Likely top stories this week: results in the race for governor of Baja California; protests over legislation in Peru; Costa Rica approves same-sex civil unions; Brazil responds to surveillance reports; and UNASUR divided over Evo Morales’ flight interruptions.
Baja California’s Next Governor
On Sunday, nearly half of Mexico’s 31 states held elections for mayors and local legislatures, but the most watched contest is the unfolding results in the governor’s race in the state of Baja California—the only gubernatorial election on Sunday—where the Partido Acción Nacional (National Action Party—PAN) has held the governorship for the last 24 years. Significantly, in 1989, the PAN’s electoral win in Baja California was the first state loss for the Partido Revolucionario Institucional (Institutional Revolutionary Party—PRI), and a victory that is often seen as eventually leading to the PAN winning the presidency in 2000.
On Sunday, shortly after polls closed, both Francisco “Kiko” Vega de Lamadrid of the Unidos por Baja California alliance (which includes the PAN and Partido de la Revolución Democrática, PRD) and Fernando Castro Trenti of the Compromiso por Baja California alliance (which includes the PRI) claimed victory. With 92.5 percent of the votes counted as part of the Preliminary Electoral Results Program (PREP), Kiko Vega held a slight advantage (47.19 percent versus 44.09 percent) over Castro Trenti.
A dispute in the electoral results could result in new tension in the Pact for Mexico—an agreement of 95 loosely defined proposals signed by the three main political parties and unveiled on President Enrique Peña Nieto’s first day in office last December.
Peruvian Students and Civil Servants Protest Reforms
On Thursday and Friday, Peruvian police clashed violently with protesters, when hundreds of students and civil servants in Lima marched toward Congress to protest reforms that would impose tougher standards on universities and public employees. According to the protesters the reforms would force many students from their jobs and would compromise the autonomy of the country’s universities. President Ollanta Humala, who proposed the law, says it aims to improve the quality of government services and bolster a higher education system that lags behind many in the region. Humala signed the Civil Service Law, which imposes strict annual evaluations for government employees, on Thursday. A separate bill to reform universities and tighten standards for professors is pending in Congress.
Costa Rica’s Congress Inadvertently Approves Same-Sex Civil Unions
On Friday, Costa Rica’s Congress was shocked to learn that it had inadvertently legalized same-sex civil unions after President Laura Chinchilla signed a bill late Thursday governing social services and marriage regulations for young people. Earlier versions of the bill had defined marriage as the union between a man and a woman, but the bill that the mostly conservative Congress approved included revised language that “confers social rights and benefits of a civil union, free from discrimination.” Jose Villalta of the Broad Front Party had inserted the new language that was unanimously approved.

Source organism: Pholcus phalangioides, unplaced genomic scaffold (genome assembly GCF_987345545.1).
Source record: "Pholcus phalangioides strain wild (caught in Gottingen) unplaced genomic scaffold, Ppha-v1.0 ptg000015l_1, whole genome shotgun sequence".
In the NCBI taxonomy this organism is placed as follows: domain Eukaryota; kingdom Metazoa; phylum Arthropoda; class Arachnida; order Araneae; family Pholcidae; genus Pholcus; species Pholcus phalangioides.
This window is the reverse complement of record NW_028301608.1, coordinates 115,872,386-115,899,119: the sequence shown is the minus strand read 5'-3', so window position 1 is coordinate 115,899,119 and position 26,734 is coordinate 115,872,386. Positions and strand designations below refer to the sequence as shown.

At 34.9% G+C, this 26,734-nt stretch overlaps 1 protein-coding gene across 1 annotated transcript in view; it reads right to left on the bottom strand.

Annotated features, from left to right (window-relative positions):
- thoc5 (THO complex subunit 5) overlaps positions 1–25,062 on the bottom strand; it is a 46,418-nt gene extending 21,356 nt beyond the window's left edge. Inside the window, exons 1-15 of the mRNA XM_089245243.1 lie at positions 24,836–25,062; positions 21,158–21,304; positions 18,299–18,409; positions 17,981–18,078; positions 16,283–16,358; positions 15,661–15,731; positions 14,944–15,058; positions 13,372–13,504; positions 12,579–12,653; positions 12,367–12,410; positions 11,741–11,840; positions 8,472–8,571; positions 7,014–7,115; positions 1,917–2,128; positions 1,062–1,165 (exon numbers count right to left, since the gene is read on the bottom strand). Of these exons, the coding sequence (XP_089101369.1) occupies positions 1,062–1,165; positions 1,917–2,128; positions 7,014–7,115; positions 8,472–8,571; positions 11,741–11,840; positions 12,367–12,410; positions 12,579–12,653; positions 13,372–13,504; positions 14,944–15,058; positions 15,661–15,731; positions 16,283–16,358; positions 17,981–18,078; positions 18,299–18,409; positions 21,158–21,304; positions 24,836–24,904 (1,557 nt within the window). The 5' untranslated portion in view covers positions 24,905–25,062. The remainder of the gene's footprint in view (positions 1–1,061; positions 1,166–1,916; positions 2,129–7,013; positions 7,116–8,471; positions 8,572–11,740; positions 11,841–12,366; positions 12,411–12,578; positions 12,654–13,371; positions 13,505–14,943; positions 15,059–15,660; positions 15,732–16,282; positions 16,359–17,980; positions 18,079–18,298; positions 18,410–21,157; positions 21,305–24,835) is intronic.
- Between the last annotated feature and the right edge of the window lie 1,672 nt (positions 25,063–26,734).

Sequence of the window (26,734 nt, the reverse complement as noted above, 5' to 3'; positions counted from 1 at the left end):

When lawmakers noticed the new language—after having approved the bill—they asked Chinchilla to veto the new law, but she refused. A group of conservative congressman from the Christian Costa Rican Renovation Party has pledged to launch a legal challenge to the new law.
Brazil Demands Explanations about Reports of U.S. Surveillance
On Sunday, Brazilian Foreign Minister Antonio Patriota expressed deep concern over a report that the United States has collected data on billions of telephone and email conversations in Brazil. Over the weekend, O Globo newspaper reported that information released by National Security Agency (NSA) leaker Edward Snowden shows that the NSA had logged nearly the same number of telephone and email messages in Brazil as it had in the United States. The article was written by Glenn Greenwald, The Guardian reporter who originally broke the Snowden leak story. The Brazilian government demanded clarifications from the U.S. embassy in Brasilia and pledged to approach the UN to set ground rules for international espionage to protect citizens’ privacy and to preserve national sovereignty.
UNASUR Holds Emergency Meeting
On Thursday, the Union of South American Nations (UNASUR) held an emergency meeting in Cochabamba, Bolivia, to discuss the bloc’s response after several European countries closed their airspace to Bolivian President Evo Morales on Wednesday over concerns that his plane, which left from Moscow, was carrying Edward Snowden. President Rafael Correa of Ecuador called for the meeting, which was attended by Morales, President Nicolás Maduro of Venezuela, President Cristina Fernández de Kirchner of Argentina, and José Mujica of Uruguay. The Colombian, Chilean and Peruvian presidents—all of whom maintain strong relationships with the United States—did not attend. During the meeting, regional leaders called for apologies from Italy, Portugal, France, and Spain for violating Bolivia’s sovereignty and condemned the U.S. for violating human rights through their surveillance programs. The lack of participation among key UNASUR members highlights the bloc’s divide on the issue.